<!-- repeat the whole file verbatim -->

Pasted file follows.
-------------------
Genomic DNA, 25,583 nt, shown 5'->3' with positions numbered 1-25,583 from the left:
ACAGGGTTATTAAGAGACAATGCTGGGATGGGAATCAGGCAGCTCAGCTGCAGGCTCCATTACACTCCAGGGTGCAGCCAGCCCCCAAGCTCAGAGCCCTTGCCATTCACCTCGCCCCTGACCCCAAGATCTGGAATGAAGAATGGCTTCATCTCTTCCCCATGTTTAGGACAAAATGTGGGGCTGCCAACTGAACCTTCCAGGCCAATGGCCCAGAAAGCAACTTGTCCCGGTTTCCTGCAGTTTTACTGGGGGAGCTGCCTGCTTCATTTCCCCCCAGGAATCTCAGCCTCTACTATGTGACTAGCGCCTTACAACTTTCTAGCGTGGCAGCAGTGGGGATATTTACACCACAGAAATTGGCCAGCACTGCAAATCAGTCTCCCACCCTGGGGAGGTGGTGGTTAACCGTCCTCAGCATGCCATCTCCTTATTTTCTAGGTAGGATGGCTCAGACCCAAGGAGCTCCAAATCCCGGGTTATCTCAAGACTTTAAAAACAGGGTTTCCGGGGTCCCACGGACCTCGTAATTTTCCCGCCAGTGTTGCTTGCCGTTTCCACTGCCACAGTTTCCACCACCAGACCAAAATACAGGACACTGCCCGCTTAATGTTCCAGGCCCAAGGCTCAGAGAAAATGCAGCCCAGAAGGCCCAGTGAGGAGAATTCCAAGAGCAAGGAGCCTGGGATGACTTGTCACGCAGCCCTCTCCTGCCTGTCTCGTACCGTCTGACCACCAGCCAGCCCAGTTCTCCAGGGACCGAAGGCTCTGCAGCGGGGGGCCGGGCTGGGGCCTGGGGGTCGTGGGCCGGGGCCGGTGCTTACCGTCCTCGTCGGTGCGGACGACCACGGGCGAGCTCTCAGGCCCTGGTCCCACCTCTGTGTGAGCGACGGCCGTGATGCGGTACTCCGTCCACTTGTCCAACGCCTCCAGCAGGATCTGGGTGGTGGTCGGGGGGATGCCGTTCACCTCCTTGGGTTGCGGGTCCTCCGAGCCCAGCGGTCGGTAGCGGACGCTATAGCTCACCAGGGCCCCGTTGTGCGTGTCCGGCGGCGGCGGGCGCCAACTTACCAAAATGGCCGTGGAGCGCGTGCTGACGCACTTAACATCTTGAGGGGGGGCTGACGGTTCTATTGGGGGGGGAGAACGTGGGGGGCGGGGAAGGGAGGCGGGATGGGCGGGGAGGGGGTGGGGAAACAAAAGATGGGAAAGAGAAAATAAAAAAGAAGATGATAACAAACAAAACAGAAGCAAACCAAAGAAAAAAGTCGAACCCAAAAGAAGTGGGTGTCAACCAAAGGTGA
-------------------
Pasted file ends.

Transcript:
Genomic DNA, 25,583 nt, shown 5'->3' with positions numbered 1-25,583 from the left:
ACAGGGTTATTAAGAGACAATGCTGGGATGGGAATCAGGCAGCTCAGCTGCAGGCTCCATTACACTCCAGGGTGCAGCCAGCCCCCAAGCTCAGAGCCCTTGCCATTCACCTCGCCCCTGACCCCAAGATCTGGAATGAAGAATGGCTTCATCTCTTCCCCATGTTTAGGACAAAATGTGGGGCTGCCAACTGAACCTTCCAGGCCAATGGCCCAGAAAGCAACTTGTCCCGGTTTCCTGCAGTTTTACTGGGGGAGCTGCCTGCTTCATTTCCCCCCAGGAATCTCAGCCTCTACTATGTGACTAGCGCCTTACAACTTTCTAGCGTGGCAGCAGTGGGGATATTTACACCACAGAAATTGGCCAGCACTGCAAATCAGTCTCCCACCCTGGGGAGGTGGTGGTTAACCGTCCTCAGCATGCCATCTCCTTATTTTCTAGGTAGGATGGCTCAGACCCAAGGAGCTCCAAATCCCGGGTTATCTCAAGACTTTAAAAACAGGGTTTCCGGGGTCCCACGGACCTCGTAATTTTCCCGCCAGTGTTGCTTGCCGTTTCCACTGCCACAGTTTCCACCACCAGACCAAAATACAGGACACTGCCCGCTTAATGTTCCAGGCCCAAGGCTCAGAGAAAATGCAGCCCAGAAGGCCCAGTGAGGAGAATTCCAAGAGCAAGGAGCCTGGGATGACTTGTCACGCAGCCCTCTCCTGCCTGTCTCGTACCGTCTGACCACCAGCCAGCCCAGTTCTCCAGGGACCGAAGGCTCTGCAGCGGGGGGCCGGGCTGGGGCCTGGGGGTCGTGGGCCGGGGCCGGTGCTTACCGTCCTCGTCGGTGCGGACGACCACGGGCGAGCTCTCAGGCCCTGGTCCCACCTCTGTGTGAGCGACGGCCGTGATGCGGTACTCCGTCCACTTGTCCAACGCCTCCAGCAGGATCTGGGTGGTGGTCGGGGGGATGCCGTTCACCTCCTTGGGTTGCGGGTCCTCCGAGCCCAGCGGTCGGTAGCGGACGCTATAGCTCACCAGGGCCCCGTTGTGCGTGTCCGGCGGCGGCGGGCGCCAACTTACCAAAATGGCCGTGGAGCGCGTGCTGACGCACTTAACATCTTGAGGGGGGGCTGACGGTTCTATTGGGGGGGGAGAACGTGGGGGGCGGGGAAGGGAGGCGGGATGGGCGGGGAGGGGGTGGGGAAACAAAAGATGGGAAAGAGAAAATAAAAAAGAAGATGATAACAAACAAAACAGAAGCAAACCAAAGAAAAAAGTCGAACCCAAAAGAAGTGGGTGTCAACCAAAGGTGA